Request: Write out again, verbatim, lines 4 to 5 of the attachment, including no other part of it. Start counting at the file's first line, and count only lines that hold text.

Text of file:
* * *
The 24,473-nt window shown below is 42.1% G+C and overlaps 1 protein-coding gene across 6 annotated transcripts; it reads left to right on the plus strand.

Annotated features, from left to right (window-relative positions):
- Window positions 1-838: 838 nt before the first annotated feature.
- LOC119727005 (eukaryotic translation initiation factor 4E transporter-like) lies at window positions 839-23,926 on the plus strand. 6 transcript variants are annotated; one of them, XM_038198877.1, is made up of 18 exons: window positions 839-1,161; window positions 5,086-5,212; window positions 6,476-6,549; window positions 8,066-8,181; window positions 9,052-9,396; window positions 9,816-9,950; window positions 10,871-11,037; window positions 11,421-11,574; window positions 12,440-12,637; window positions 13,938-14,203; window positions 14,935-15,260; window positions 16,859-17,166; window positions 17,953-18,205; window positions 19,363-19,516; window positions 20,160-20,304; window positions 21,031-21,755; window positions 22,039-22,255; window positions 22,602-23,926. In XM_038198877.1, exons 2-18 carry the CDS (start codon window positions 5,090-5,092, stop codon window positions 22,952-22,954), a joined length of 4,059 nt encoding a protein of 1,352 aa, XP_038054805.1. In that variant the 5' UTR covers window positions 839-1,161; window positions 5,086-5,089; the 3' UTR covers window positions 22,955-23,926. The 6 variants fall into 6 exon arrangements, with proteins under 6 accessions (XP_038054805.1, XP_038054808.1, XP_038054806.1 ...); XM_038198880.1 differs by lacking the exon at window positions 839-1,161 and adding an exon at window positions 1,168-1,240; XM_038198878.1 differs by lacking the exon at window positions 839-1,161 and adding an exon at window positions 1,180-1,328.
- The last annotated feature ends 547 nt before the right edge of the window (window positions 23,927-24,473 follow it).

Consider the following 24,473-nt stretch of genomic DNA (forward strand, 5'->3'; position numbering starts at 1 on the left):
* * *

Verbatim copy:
- LOC119727005 (eukaryotic translation initiation factor 4E transporter-like) lies at window positions 839-23,926 on the plus strand. 6 transcript variants are annotated; one of them, XM_038198877.1, is made up of 18 exons: window positions 839-1,161; window positions 5,086-5,212; window positions 6,476-6,549; window positions 8,066-8,181; window positions 9,052-9,396; window positions 9,816-9,950; window positions 10,871-11,037; window positions 11,421-11,574; window positions 12,440-12,637; window positions 13,938-14,203; window positions 14,935-15,260; window positions 16,859-17,166; window positions 17,953-18,205; window positions 19,363-19,516; window positions 20,160-20,304; window positions 21,031-21,755; window positions 22,039-22,255; window positions 22,602-23,926. In XM_038198877.1, exons 2-18 carry the CDS (start codon window positions 5,090-5,092, stop codon window positions 22,952-22,954), a joined length of 4,059 nt encoding a protein of 1,352 aa, XP_038054805.1. In that variant the 5' UTR covers window positions 839-1,161; window positions 5,086-5,089; the 3' UTR covers window positions 22,955-23,926. The 6 variants fall into 6 exon arrangements, with proteins under 6 accessions (XP_038054805.1, XP_038054808.1, XP_038054806.1 ...); XM_038198880.1 differs by lacking the exon at window positions 839-1,161 and adding an exon at window positions 1,168-1,240; XM_038198878.1 differs by lacking the exon at window positions 839-1,161 and adding an exon at window positions 1,180-1,328.
- The last annotated feature ends 547 nt before the right edge of the window (window positions 23,927-24,473 follow it).